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Hyperion Records

CDA67738 - Clementi: Piano Sonatas, Vol. 4
Landscape with Roman Ruins by Giovanni Paolo Panini (1691-1765)
Hamburger Kunsthalle, Germany / Bridgeman Art Library, London
CDA67738
Recording details: February 2009
St Silas the Martyr, Kentish Town, London, United Kingdom
Produced by Annabel Connellan
Engineered by Ben Connellan
Release date: October 2009
Total duration: 135 minutes 5 seconds

'Shelley, who adds to unfailing textural clarity, sensitivity of phrasing and fine touch a willingness to seek out what is meaningful in this music and realise it to a degree that might have surprised even its composer' (Gramophone)

'Beautifully flexible playing … Shelley is a first-rate advocate, with passage-work of crystalline clarity, light-footed pedalling, and communicating a sense of deep commitment to this unjustly under-rated repertoire. The sound … could not be better. Unreservedly recommended' (BBC Music Magazine)

'There is huge variety and pianistic invention … Shelley brings energy, vitality and clarity to the sparse textures of a work [Op 25 No 5] which owes much to Scarlatti … stunning recording quality, exemplary programme notes by the leading authority on Clementi, two discs for the price of one and generous playing time on each, and piano playing of the first order from Howard Shelley' (International Record Review)

Piano Sonatas, Vol. 4
CD1
Allegro di molto  [6'44]
Adagio  [4'27]
Rondeau: Presto  [3'21]
Allegro con brio  [5'18]
Allegro  [5'30]
Rondo: Vivace  [4'01]
Molto allegro  [4'20]
Lento e patetico  [3'32]
Presto  [3'58]
Presto  [4'29]
Un poco andante  [2'47]
CD2
Allegro  [5'40]
Allegro  [5'44]
Presto  [3'14]
Presto  [3'25]
Allegro spirito  [8'40]
Presto  [5'07]

Howard Shelley’s splendid series of Clementi’s complete piano sonatas continues with a fourth volume containing some of the composer’s most important works. The ten sonatas of Opp 25, 26, and 33 that Shelley performs in this recording are all products of a period in Clementi’s life when he was the darling of the London music scene, acclaimed by contemporaries in the most effusive language: ‘But the performance beyond all others to astonish, was Clementi’s concerto on the Piano Forte: what brilliancy of finger, and wonderful execution! The powers of the instrument were never called forth with superior skill, perhaps not equal’.

As well as the elements of virtuosity described above, the works recorded here—particularly the fourth and fifth of the Opp 25 sonatas—contain a high degree of compositional originality and forward-looking piano writing. The A major sonata (No 4) has a curiously nineteenth-century sound. The first movement, Maestoso e cantabile, displays a profusion of melodic ornament reminiscent of Chopin. The fifth, perhaps Clementi’s greatest sonata, was much championed by Horowitz, among others.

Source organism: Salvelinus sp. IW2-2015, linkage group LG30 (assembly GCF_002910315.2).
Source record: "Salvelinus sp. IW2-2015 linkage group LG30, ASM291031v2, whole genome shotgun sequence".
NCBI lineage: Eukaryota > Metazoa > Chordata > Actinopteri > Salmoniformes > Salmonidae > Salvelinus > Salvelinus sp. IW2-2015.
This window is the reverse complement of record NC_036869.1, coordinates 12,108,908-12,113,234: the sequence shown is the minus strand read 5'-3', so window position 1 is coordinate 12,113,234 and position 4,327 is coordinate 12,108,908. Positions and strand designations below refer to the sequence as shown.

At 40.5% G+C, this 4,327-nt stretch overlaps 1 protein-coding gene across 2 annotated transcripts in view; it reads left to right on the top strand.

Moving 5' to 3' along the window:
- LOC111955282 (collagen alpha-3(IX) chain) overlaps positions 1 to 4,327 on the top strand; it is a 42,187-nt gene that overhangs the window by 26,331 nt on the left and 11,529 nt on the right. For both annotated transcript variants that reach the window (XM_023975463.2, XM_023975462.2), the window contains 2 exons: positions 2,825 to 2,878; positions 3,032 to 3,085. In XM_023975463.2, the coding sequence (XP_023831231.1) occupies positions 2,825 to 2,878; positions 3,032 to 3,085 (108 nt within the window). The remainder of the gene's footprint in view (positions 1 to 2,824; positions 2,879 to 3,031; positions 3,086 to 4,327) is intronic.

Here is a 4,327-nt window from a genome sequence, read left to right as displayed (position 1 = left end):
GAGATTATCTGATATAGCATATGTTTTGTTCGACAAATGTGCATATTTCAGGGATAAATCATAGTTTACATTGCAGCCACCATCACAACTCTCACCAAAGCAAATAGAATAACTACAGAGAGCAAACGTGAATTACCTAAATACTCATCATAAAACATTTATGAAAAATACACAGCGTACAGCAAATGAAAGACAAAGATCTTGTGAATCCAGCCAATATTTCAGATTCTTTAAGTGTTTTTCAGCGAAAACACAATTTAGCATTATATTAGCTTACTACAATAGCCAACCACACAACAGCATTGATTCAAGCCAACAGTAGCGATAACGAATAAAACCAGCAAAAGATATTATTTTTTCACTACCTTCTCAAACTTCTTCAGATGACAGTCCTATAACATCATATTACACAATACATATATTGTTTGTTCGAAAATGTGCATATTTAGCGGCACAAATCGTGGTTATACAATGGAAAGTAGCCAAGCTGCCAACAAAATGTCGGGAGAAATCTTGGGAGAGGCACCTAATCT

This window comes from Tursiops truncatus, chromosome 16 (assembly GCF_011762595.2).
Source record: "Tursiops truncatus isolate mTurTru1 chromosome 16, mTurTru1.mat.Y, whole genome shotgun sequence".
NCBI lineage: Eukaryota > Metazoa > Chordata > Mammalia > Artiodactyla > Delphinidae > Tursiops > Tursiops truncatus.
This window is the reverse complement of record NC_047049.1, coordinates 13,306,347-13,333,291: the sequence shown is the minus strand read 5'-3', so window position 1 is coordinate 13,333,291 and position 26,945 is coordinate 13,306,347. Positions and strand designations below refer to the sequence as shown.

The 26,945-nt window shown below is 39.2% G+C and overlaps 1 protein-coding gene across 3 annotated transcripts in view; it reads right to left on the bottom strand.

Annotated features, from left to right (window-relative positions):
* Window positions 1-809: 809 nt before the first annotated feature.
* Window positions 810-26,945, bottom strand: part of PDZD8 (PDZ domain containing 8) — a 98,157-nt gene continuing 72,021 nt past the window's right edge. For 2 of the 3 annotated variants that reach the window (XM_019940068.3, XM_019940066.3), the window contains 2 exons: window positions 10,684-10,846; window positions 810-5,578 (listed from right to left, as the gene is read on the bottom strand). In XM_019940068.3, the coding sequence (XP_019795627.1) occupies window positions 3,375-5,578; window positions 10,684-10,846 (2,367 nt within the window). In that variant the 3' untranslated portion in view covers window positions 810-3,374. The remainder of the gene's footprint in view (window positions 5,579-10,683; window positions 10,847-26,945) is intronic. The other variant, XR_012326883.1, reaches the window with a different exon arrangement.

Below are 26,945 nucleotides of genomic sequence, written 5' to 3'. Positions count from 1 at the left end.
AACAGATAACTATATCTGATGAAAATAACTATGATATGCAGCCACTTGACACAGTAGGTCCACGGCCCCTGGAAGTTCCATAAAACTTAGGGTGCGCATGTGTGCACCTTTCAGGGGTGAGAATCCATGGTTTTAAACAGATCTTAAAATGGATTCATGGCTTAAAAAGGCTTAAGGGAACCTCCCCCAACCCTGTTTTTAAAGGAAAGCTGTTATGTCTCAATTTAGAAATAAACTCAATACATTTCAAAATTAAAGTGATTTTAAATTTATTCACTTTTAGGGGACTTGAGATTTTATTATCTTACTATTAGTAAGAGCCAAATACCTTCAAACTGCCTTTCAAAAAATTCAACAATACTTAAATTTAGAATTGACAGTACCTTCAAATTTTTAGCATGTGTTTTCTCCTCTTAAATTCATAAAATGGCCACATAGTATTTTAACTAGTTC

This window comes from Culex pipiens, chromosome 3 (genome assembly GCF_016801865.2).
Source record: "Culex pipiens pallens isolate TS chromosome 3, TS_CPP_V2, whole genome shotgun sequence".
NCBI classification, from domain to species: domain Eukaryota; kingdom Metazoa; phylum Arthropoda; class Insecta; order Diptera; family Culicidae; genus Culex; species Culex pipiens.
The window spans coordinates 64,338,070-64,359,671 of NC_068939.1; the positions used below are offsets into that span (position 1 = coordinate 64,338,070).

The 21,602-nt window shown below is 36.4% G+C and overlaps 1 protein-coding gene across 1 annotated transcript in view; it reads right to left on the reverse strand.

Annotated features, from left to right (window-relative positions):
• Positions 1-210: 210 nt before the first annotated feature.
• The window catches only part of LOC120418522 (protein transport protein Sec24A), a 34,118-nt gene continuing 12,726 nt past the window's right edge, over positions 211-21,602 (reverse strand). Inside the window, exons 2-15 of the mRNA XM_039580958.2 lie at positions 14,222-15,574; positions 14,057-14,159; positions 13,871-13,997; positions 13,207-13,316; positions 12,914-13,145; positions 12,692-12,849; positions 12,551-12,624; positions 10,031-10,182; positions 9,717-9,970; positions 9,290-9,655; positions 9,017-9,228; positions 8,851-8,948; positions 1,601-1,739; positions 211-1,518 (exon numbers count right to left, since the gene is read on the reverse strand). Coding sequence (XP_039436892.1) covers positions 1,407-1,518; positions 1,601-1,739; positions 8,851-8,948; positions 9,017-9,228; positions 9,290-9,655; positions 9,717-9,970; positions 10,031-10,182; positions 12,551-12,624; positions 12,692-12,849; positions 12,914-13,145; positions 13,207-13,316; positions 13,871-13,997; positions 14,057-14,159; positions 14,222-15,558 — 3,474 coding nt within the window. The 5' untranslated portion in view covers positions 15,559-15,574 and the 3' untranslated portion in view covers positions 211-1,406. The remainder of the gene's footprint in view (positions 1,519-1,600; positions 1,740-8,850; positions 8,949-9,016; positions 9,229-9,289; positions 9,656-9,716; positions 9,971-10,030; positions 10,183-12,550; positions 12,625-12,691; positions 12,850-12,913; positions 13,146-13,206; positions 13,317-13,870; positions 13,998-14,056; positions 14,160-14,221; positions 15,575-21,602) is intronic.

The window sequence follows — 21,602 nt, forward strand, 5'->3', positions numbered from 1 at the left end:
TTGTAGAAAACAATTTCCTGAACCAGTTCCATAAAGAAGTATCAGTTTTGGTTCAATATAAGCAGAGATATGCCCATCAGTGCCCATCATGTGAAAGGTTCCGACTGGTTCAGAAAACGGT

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Introduction  EnglishFrançaisDeutsch
Muzio Clementi (1752–1832) was born into a family of modest means in Rome. When he was fourteen years of age, a visiting Englishman returning from his ‘grand tour’, Sir Peter Beckford, cousin of the novelist William Beckford, took young Clementi with him back to his country estate in Dorset. (Beckford later explained that he had ‘bought him from his father for seven years’.) In this rather isolated place, just north of Blandford Forum, Clementi became a kind of one-person musical establishment. He performed for Beckford’s guests, began to compose, and spent long hours refining the keyboard technique that was one day to be legendary. When the seven years were up he moved to London, which was to be his home base essentially for the rest of his life. He presently became an accompanist at the King’s Theatre, began to publish his earliest keyboard music, and prepared for European tours that occupied most of the years 1780–85. In Paris he apparently played for Queen Marie Antoinette, and in Vienna he and Mozart engaged in a famous ‘piano contest’ staged by the Emperor Joseph II for the entertainment of his guests. Thereafter Clementi spent some months teaching in Lyon, where his attempted elopement with a piano student ended unhappily: the highly placed father put a stop to such an undesirable marriage and Clementi became something of an object lesson in the lowly status of musicians in respectable late eighteenth-century European society.

From 1785 to 1802 Clementi remained in London, participating in the most robust musical life of any city in the world. In 1791 the London Morning Chronicle exclaimed:

So many public Concerts, private Concerts, Operas, Balls, and Music Meetings, as are cut out for the Winter, and such a shoal of eminent performers as are imported from the Continent, will render a motto from Shakespeare’s Tempest highly appropriate to this country:
The Isle is full of noises,
Sounds and sweet airs, that give delight and hurt not.
Sometimes a thousand twangling instruments
Will hum about mine ears.

In the midst of this great crescendo of musical activity Clementi reached the apogee of his career, first as a performer, then as a composer. The only major obstacle to his burgeoning fame was one of that ‘shoal of eminent performers from the Continent’, Joseph Haydn, present in the city in 1791–2 and 1794–5; Londoners consistently preferred him to any local talent. And the comparison with Clementi was not hard to make, as the principal fare offered by both composers at London concerts consisted mainly of symphonies. (Only two of Clementi’s symphonies from this period, published in 1787 as Op 18, have survived.) Until 1790 Clementi also appeared frequently on the London stage as a piano soloist, performing his own sonatas and concertos. Here is a fairly typical review from the Morning Chronicle of 15 February 1790:

But the performance beyond all others to astonish, was Clementi’s concerto on the Piano Forte: what brilliancy of finger, and wonderful execution! The powers of the instrument were never called forth with superior skill, perhaps not equal.